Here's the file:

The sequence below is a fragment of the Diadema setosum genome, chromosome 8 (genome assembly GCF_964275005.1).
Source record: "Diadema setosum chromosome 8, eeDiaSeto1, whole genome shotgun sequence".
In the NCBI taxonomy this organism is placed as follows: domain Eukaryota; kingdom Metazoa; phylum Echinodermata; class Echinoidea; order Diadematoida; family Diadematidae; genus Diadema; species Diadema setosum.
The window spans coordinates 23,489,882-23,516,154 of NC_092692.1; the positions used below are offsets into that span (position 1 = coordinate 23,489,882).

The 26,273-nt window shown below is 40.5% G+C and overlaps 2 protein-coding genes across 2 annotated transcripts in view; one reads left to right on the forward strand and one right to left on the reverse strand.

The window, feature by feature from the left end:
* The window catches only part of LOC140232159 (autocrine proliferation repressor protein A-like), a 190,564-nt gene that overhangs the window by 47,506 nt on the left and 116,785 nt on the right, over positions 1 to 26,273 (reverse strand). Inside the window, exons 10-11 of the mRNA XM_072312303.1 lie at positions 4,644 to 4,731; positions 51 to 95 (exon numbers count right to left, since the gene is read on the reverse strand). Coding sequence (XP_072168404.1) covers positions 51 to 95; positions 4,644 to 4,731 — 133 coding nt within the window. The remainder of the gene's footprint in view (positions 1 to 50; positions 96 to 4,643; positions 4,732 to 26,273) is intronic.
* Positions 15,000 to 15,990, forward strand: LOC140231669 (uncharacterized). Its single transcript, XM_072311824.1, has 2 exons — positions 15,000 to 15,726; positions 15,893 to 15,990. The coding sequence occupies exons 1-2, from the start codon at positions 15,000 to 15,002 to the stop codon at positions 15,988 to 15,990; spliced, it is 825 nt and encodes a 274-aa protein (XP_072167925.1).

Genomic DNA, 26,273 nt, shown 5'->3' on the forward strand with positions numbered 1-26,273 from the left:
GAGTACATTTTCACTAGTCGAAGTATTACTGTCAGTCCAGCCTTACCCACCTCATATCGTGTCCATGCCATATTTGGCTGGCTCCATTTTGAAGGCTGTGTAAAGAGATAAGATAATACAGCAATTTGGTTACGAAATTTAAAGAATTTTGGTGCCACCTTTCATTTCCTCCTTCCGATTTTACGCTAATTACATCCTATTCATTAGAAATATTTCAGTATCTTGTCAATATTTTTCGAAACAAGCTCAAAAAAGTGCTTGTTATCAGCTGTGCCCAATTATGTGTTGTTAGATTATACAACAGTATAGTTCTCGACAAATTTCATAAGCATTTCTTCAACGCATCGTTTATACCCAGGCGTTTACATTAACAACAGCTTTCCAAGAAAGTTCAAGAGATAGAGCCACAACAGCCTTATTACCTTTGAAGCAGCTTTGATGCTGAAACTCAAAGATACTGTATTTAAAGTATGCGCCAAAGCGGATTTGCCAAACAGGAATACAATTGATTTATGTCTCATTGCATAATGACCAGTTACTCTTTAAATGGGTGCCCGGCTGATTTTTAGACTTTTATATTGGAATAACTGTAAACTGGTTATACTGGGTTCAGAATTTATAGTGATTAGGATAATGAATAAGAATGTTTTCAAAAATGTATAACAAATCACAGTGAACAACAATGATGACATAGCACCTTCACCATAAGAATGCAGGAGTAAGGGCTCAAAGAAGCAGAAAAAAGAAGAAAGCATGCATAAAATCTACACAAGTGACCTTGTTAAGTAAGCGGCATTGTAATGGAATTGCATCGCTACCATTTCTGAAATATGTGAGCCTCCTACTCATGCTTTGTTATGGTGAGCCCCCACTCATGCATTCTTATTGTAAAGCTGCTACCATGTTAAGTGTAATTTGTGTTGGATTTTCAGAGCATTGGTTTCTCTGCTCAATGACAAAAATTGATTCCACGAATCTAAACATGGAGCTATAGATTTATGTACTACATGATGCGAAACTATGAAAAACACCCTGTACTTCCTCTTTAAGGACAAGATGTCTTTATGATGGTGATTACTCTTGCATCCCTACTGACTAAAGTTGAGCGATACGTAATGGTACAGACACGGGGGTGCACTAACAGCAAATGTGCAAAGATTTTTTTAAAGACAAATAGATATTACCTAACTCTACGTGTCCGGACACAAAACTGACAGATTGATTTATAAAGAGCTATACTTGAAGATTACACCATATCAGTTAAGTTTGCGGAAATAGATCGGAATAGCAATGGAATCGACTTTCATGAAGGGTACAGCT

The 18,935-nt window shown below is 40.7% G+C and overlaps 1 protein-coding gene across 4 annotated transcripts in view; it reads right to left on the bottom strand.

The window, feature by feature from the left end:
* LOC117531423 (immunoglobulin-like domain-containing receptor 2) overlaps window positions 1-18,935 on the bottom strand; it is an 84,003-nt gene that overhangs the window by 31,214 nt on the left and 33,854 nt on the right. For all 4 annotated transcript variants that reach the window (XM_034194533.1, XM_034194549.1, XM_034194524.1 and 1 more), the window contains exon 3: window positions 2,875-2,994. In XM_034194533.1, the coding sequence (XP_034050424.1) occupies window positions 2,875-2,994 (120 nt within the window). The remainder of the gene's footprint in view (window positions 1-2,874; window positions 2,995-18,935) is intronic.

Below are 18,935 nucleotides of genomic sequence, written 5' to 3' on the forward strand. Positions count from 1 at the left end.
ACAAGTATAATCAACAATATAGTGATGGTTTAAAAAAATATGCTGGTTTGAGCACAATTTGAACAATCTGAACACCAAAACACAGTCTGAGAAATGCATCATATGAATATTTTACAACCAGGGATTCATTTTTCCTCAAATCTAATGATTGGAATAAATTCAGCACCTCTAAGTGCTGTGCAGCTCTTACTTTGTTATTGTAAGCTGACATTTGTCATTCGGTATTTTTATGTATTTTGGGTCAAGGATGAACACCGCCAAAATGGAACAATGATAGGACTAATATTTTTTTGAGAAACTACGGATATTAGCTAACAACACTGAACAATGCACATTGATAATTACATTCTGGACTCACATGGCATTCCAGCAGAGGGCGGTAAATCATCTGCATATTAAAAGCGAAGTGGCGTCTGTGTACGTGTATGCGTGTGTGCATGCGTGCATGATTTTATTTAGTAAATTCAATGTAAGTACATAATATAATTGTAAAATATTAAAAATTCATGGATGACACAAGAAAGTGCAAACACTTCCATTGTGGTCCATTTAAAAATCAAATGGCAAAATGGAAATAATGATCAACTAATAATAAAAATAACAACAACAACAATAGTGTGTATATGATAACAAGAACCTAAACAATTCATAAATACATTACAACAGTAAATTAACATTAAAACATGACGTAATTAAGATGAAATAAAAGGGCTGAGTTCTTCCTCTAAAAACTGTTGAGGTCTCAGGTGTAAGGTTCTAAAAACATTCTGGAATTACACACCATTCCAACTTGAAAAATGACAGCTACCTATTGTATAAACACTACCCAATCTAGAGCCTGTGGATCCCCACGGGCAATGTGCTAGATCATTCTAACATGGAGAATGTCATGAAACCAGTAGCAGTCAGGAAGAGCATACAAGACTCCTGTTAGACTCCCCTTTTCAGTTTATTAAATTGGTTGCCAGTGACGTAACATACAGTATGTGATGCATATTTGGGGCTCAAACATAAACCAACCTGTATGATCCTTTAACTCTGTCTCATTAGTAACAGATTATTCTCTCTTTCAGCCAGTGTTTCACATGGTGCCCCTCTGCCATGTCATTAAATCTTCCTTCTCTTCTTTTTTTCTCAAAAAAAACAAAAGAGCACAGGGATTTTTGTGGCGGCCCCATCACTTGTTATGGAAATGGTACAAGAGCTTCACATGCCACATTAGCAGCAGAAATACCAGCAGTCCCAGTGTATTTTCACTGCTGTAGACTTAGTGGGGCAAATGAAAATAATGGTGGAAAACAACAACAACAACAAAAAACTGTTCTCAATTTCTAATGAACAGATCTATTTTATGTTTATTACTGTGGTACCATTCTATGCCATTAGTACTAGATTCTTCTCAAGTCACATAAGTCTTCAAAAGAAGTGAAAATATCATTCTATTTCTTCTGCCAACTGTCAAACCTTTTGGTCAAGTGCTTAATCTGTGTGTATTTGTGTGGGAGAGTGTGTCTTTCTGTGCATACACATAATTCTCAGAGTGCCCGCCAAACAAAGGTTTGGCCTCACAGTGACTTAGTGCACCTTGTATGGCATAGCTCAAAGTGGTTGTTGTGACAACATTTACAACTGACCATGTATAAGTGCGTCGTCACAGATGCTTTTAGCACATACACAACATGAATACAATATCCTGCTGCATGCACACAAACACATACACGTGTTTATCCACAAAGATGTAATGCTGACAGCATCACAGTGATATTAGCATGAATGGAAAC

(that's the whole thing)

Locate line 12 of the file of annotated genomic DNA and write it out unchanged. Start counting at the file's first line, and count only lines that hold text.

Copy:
The window, feature by feature from the left end: